Contraception is a way to prevent pregnancy
When you protect yourself and your partner during sex in a straight relationship (girl and guy), it is from two things - sexually transmitted infections (STIs) and unplanned pregnancy. In same-sex relationships (guy and guy, girl and girl), safer sex means protecting you and your partner from STIs.
How do I protect myself?
- Have non-penetrative sex like kissing, stroking and rubbing.
- For vaginal sex - use condoms with water-based lubricant.
- For oral sex - use condoms or dental dams.
- For anal sex - use condoms with water-based lubricant.
Remember, only stop using condoms with someone you trust and who you know doesn't have an STI. They can check by having an STI test. You will still need to protect yourself, or your partner, from unplanned pregnancy.
You need to use a new condom every time you switch between oral, anal or vaginal sex.
Are there sexual things I can do that are safe?
There are heaps of sexual activities that carry less risk from STIs. They include stroking, rubbing and mutual masturbation. But remember, some STIs can be passed on through skin-to-skin contact (such as kissing and mutual masturbation), like genital herpes and genital warts. Just because you're going out with someone, it doesn't mean you have to have penetrative (or insertive) sex.
What happens if my contraceptive fails?
Did you have unprotected sex, that is, sex without a condom? Did the condom break or fall off during sex? More than 24 hours late in taking the pill? The emergency contraceptive pill (or the 'morning after' pill) is a hormone pill that can be taken up to three days (up to 72 hours) to prevent pregnancy. The sooner it is taken the more effective it is. Emergency contraceptive pills can be purchased from a chemist, doctor or sexual health clinic.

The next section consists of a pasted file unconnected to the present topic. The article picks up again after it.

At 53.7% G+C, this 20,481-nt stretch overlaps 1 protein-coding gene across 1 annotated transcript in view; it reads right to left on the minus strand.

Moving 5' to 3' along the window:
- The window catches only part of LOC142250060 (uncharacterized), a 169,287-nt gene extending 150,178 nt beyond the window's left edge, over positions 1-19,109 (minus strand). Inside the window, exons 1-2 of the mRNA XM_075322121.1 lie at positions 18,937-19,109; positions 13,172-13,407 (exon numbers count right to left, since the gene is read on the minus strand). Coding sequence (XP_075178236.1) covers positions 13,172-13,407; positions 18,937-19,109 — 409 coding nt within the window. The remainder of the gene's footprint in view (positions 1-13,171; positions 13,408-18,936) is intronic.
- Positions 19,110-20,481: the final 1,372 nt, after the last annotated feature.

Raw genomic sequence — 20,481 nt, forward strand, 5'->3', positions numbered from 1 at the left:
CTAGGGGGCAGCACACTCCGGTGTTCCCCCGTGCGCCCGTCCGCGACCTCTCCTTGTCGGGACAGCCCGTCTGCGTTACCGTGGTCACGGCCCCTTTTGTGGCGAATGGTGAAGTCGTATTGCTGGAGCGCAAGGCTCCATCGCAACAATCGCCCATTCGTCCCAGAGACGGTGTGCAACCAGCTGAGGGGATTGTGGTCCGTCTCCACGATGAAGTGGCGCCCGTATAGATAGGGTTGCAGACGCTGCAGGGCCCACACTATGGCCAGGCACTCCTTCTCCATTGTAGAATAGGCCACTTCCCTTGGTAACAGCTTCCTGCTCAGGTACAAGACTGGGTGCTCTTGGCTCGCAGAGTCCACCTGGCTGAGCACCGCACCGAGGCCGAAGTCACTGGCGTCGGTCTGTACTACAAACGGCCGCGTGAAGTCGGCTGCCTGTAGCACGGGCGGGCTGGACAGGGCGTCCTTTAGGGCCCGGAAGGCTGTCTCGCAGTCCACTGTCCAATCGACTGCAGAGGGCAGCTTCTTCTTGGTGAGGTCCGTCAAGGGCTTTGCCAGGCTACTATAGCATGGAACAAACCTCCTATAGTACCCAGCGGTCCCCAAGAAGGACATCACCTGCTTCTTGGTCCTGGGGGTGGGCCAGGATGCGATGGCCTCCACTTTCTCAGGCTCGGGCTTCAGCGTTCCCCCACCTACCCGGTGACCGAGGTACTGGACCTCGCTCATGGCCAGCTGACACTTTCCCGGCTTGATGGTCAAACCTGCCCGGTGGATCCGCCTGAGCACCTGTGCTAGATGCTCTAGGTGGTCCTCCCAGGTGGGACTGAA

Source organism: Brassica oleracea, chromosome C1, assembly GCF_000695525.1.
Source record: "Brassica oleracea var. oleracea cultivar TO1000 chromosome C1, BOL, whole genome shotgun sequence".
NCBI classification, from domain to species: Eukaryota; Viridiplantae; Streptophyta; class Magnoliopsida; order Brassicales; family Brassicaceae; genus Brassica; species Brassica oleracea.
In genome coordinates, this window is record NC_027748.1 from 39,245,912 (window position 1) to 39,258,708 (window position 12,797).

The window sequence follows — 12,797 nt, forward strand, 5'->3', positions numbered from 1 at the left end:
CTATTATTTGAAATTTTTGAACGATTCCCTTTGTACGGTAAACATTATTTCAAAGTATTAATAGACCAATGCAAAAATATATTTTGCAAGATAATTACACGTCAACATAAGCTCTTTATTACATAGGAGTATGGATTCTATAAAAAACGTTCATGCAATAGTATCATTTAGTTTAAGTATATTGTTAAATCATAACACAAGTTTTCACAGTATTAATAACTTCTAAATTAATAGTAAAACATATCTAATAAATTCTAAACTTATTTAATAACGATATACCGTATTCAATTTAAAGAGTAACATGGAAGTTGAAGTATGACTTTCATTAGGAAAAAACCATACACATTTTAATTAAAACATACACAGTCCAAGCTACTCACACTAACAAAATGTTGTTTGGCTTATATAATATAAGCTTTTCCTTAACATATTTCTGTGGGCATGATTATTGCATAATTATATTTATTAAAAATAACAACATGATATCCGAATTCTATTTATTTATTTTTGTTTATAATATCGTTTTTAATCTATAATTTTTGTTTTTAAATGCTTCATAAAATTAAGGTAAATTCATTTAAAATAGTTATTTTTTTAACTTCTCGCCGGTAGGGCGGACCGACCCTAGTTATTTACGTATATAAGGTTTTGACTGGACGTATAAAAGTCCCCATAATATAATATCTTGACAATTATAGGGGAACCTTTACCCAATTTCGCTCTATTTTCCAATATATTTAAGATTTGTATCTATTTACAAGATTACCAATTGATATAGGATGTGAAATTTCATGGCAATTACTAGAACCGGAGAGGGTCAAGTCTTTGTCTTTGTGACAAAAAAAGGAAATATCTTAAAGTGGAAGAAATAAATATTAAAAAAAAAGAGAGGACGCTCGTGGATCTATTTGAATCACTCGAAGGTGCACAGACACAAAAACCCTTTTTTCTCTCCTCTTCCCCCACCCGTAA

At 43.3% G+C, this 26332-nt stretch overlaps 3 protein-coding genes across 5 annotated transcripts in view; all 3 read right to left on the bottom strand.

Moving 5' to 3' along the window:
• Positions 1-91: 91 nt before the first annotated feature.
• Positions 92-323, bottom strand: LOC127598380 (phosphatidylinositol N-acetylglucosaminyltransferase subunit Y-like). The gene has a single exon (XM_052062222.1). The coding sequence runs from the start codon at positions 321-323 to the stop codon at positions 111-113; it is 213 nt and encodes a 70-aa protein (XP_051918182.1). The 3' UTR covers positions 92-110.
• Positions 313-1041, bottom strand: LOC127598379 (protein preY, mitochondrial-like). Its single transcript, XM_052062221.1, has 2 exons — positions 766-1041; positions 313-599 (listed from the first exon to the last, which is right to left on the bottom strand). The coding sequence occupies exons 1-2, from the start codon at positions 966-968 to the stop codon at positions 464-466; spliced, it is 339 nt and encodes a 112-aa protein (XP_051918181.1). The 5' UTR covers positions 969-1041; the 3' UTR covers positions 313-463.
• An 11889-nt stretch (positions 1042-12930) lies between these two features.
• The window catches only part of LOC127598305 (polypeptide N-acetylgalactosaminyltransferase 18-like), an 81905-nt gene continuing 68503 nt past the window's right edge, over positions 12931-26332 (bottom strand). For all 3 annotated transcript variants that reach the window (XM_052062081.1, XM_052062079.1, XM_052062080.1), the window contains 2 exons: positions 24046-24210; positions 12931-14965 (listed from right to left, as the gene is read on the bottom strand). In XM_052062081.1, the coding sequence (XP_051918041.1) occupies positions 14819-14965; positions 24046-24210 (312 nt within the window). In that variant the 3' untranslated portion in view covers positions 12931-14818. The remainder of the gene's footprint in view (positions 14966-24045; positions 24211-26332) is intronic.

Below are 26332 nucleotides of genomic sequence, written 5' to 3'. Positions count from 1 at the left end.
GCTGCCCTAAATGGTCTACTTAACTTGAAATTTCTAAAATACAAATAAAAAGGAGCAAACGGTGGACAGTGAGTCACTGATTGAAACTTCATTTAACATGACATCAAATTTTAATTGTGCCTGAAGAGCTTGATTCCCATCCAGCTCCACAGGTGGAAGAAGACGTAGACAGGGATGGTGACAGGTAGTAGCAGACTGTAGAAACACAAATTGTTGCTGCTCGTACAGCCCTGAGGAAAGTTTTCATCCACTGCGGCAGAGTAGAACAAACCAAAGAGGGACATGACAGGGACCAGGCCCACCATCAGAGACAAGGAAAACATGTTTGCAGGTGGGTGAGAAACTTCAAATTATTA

Condoms and lube go together
Condoms are the only form of protection that can both help to stop most STIs - like chlamydia and HIV - and prevent unplanned pregnancy. If you don't use a condom you're taking a big risk. It's also really important to use a water-based lubricant, like KY Jelly or Wet Stuff, as this can help prevent the condom from breaking.
It's essential to have a discussion with your partner about using condoms - the responsibility for keeping safe is with both of you. It can be awkward, especially if you don't know someone well, to bring up the subject of using condoms, but it's preferable to taking the risk of not using one.
Condoms come in loads of shapes, sizes, types, flavours - like banana, apple, strawberry, chocolate and liquorice - and styles - like plain, dotted or ribbed. Condoms don't cost much and are easy to carry around.
Types of contraception